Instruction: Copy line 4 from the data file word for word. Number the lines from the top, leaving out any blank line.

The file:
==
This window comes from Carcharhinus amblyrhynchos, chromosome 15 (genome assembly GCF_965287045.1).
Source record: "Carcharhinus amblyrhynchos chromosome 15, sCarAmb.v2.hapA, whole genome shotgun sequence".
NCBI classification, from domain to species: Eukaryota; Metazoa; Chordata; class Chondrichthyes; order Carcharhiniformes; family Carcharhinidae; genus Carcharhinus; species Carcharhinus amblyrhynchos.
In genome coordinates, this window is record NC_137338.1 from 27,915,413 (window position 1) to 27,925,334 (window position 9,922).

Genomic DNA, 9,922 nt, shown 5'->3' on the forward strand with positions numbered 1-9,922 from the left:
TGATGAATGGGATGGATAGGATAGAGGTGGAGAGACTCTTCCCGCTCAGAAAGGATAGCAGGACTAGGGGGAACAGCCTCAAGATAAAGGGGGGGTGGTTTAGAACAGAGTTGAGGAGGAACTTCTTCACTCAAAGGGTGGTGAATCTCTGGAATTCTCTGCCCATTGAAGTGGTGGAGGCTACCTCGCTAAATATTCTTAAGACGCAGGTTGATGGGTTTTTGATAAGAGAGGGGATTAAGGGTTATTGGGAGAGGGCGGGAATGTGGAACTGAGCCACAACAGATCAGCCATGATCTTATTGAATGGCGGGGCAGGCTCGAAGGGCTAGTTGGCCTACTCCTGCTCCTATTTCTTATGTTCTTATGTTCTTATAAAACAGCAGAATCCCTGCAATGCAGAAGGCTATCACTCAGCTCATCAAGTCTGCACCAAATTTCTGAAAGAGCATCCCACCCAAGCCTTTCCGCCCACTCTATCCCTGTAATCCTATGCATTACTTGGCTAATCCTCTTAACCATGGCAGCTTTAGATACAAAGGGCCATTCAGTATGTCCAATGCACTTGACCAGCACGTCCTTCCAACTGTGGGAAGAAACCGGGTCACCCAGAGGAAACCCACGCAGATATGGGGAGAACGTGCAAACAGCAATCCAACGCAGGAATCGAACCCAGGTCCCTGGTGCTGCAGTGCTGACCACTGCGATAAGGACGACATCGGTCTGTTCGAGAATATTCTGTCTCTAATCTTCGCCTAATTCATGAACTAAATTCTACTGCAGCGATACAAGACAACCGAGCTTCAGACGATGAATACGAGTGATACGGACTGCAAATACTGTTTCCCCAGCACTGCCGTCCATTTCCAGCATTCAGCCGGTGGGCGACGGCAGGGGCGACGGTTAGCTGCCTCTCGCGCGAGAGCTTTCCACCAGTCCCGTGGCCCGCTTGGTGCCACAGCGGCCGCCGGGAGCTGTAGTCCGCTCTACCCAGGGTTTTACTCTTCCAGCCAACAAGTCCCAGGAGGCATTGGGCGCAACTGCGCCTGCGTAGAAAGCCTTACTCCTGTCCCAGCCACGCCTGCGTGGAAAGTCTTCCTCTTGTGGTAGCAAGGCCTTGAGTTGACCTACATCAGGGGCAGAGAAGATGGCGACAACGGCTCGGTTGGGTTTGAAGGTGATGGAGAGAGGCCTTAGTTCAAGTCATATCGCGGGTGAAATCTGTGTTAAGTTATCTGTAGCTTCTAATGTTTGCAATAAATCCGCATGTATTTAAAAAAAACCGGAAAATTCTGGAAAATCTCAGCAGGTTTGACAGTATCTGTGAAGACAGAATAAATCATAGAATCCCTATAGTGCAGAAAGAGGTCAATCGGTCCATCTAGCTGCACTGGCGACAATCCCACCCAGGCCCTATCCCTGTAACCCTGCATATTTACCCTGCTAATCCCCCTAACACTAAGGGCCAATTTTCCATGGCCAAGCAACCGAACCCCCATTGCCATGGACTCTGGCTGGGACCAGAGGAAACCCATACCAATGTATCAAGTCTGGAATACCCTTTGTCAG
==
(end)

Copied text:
In genome coordinates, this window is record NC_137338.1 from 27,915,413 (window position 1) to 27,925,334 (window position 9,922).